Follow the Money

The Bright Idea:

Rep. David Schweikert (R-Ariz.) and two other House Republicans — including supercommittee co-chairman Jeb Hensarling (R-Texas) — introduced legislation last week aimed at retiring the paper dollar. Schweikert said his bill would save $184 million a year and $5.5 billion over 30 years by transitioning to a dollar coin in four years, or as soon as $600 million worth of dollar coins are in circulation.

The Blowback:

But Sens. Scott Brown (R-Mass.) and John Kerry (D-Mass.) introduced a competing bill over the weekend, the Currency Efficiency Act. That bill is aimed at protecting the paper dollar from what the senators call a “massive overproduction” of the “unpopular one dollar coin.”

The Surprise Twist:

The Dollar Coin Alliance, which favors the House bill, says the two Massachusetts senators have a specific reason for wanting to protect the dollar bill, arguing that the Senate bill is aimed at protecting Massachusetts-based Crane & Co., the sole-source supplier of paper used to produce dollar bills.

What? You thought a simple issue like this could be argued on its merits?

House GOP wants to cash out dollar bill [The Hill, via TPM]

I say dump the penny while we are at it.

If dollar coins will save money, do it. The Euro single is a coin as is the British pound. Their societies have not fallen apart, amazingly enough.

While taking a local public transit conveyance, I happened to have no smaller bill than a $20 on me. I now have in my possession $17 in $1 coins. It’s truly not that bad, although it’s not how I would honestly prefer to carry $17. That has little bearing on coin or paper though, either one is equally inconvenient.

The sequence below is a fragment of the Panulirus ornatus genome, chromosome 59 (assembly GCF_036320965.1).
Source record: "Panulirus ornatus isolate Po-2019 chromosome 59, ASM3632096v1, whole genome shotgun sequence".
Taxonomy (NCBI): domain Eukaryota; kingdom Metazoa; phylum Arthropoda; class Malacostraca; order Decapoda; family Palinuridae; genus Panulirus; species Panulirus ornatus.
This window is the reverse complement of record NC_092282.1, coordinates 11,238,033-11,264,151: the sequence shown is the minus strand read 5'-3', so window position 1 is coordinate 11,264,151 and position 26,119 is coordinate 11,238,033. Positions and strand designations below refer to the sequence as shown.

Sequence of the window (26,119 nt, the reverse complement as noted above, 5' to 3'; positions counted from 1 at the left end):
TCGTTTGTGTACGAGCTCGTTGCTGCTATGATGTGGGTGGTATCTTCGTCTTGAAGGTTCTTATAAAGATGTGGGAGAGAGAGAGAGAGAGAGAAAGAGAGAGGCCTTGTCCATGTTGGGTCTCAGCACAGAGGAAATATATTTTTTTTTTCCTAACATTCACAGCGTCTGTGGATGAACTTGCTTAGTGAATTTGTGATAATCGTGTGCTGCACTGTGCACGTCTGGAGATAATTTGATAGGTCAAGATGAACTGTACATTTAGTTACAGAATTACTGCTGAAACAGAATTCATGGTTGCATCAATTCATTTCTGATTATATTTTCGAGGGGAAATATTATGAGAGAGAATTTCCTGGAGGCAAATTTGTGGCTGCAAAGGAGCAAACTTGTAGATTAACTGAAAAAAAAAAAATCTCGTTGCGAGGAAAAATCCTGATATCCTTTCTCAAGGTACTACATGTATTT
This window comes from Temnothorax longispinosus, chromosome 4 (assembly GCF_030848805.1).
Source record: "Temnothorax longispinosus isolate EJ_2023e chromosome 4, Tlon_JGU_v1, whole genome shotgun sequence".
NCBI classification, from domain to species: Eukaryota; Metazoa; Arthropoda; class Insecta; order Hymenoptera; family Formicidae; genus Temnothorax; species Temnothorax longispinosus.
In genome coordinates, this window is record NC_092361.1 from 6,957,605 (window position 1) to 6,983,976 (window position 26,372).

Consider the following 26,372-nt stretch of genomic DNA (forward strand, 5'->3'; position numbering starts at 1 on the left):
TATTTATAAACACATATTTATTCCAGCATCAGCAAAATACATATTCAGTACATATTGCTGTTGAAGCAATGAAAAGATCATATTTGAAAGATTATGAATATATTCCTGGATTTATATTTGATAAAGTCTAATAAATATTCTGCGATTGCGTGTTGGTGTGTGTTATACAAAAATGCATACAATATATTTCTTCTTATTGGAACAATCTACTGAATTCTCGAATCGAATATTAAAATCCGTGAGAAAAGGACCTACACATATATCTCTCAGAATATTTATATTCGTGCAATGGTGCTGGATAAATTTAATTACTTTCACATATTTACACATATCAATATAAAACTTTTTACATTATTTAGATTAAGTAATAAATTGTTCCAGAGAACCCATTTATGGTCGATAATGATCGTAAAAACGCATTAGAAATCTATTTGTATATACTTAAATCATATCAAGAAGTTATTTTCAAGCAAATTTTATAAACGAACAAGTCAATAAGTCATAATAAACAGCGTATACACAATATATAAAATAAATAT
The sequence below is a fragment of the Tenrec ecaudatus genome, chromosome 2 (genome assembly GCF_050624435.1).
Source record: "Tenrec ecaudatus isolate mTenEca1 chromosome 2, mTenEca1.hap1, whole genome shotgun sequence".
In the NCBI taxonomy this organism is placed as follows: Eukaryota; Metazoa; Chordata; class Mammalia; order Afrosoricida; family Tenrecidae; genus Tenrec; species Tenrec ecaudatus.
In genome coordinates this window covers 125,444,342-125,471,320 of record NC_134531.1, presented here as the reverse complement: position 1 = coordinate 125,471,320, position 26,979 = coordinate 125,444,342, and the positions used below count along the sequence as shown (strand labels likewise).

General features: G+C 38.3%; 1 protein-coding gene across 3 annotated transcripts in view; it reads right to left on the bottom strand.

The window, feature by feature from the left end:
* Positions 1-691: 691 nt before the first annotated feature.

I think a dollar coin becoming standard would be pretty cool.

Another take on the dollar coin issue:

“How the hell do you use a dollar coin at a strip club?”

“In my experience, the talent prefer and underhand toss, rather than an overhand heave. ”

A few weeks back at a coffeehouse, I pulled out a couple bucks to pay for a brew. The barista took them, then paused because one of them didn’t look right. There was George, sure, but it had funny printing on it.

It was a Silver Certificate.

Rather than explain monetary history, I just took it back. Now it’s sitting in a drawer with my Eisenhower dollar.

I like paper dollars, but if I made the argument from utility, I’d point out that the Hot Wheels supercharger cost twenty bucks — a fortune. Comic books were twelve cents (soon fifteen), and movies were a buck-fifty. And yet we somehow got by without paper quarters.

But it’s really a fight between vending-machine lobbyists and Crane lobbyists, so never mind.

I’m in favor of the metal money, mostly because I could then carry my money around inna little bag like an Advanced Dungeons and Dragons character. Also I am still mad at Kerry over the shitty, off-message campaign he ran.

@Walking Still: I am all for dumping the penny.

@blogenfreude: The drawback I see is that I like to keep some ones on me when traveling to tip shuttle drivers and such. I try to not take coins to make passing through securety easier.

@nojo: Do you remember the Classic Comics that cost a 3 cent premium over DC and Marvel?

We had a theater that only charged 8 bits for the Saturday matinee.

The government single sources most raw materials that they purchase, from the Treasury to the FBI. They write their specifications so narrowly that only a single source can meet their requirements. The cost to lobby for easing of the specs usually costs so much and can be so onerous that new suppliers do not want to try to compete. I have seen a wispering campaign used years ago to get the government, in this case the Air Force, to change their specs for a material used in refurbishing aircraft. I thought that it was pretty slimey but it effectively opened up the specs to allow multiple vendors to compete for the business of supplying a material that was widely available.

@Mistress Cynica: Yeah, when putting your clothes on in the morning it’s a good thing to remember, in terms of directional fit:

The thong remains the same.

@Tommmcatt Be Fat, And That Be That: The thong remains the same.

Now I’m Mr. Crankypants.

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